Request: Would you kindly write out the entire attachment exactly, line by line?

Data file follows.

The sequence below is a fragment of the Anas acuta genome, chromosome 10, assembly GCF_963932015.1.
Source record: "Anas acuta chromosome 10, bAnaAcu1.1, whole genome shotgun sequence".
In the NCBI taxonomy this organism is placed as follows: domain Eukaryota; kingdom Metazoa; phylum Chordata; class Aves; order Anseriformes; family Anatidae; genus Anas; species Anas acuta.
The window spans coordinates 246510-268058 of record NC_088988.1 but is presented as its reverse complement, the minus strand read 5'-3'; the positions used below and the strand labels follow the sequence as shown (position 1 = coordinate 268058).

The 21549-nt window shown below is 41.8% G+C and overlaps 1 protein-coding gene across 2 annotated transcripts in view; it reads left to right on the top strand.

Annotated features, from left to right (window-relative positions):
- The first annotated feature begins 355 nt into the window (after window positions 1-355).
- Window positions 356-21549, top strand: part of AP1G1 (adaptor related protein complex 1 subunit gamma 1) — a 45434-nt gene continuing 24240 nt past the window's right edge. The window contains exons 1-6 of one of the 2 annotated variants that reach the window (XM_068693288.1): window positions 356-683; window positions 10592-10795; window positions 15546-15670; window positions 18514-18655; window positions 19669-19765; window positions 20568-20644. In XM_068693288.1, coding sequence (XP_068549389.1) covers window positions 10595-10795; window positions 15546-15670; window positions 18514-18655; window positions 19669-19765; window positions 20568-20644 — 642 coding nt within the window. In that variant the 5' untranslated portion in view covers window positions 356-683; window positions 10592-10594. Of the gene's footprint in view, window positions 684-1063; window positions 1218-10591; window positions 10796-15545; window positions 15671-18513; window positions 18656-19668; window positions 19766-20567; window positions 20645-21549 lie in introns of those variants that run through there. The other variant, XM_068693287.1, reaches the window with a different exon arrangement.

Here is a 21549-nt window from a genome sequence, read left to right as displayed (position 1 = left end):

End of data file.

The sequence below is a fragment of the Anas acuta genome, chromosome 10, assembly GCF_963932015.1.
Source record: "Anas acuta chromosome 10, bAnaAcu1.1, whole genome shotgun sequence".
In the NCBI taxonomy this organism is placed as follows: domain Eukaryota; kingdom Metazoa; phylum Chordata; class Aves; order Anseriformes; family Anatidae; genus Anas; species Anas acuta.
The window spans coordinates 246510-268058 of record NC_088988.1 but is presented as its reverse complement, the minus strand read 5'-3'; the positions used below and the strand labels follow the sequence as shown (position 1 = coordinate 268058).

The 21549-nt window shown below is 41.8% G+C and overlaps 1 protein-coding gene across 2 annotated transcripts in view; it reads left to right on the top strand.

Annotated features, from left to right (window-relative positions):
- The first annotated feature begins 355 nt into the window (after window positions 1-355).
- Window positions 356-21549, top strand: part of AP1G1 (adaptor related protein complex 1 subunit gamma 1) — a 45434-nt gene continuing 24240 nt past the window's right edge. The window contains exons 1-6 of one of the 2 annotated variants that reach the window (XM_068693288.1): window positions 356-683; window positions 10592-10795; window positions 15546-15670; window positions 18514-18655; window positions 19669-19765; window positions 20568-20644. In XM_068693288.1, coding sequence (XP_068549389.1) covers window positions 10595-10795; window positions 15546-15670; window positions 18514-18655; window positions 19669-19765; window positions 20568-20644 — 642 coding nt within the window. In that variant the 5' untranslated portion in view covers window positions 356-683; window positions 10592-10594. Of the gene's footprint in view, window positions 684-1063; window positions 1218-10591; window positions 10796-15545; window positions 15671-18513; window positions 18656-19668; window positions 19766-20567; window positions 20645-21549 lie in introns of those variants that run through there. The other variant, XM_068693287.1, reaches the window with a different exon arrangement.

Here is a 21549-nt window from a genome sequence, read left to right as displayed (position 1 = left end):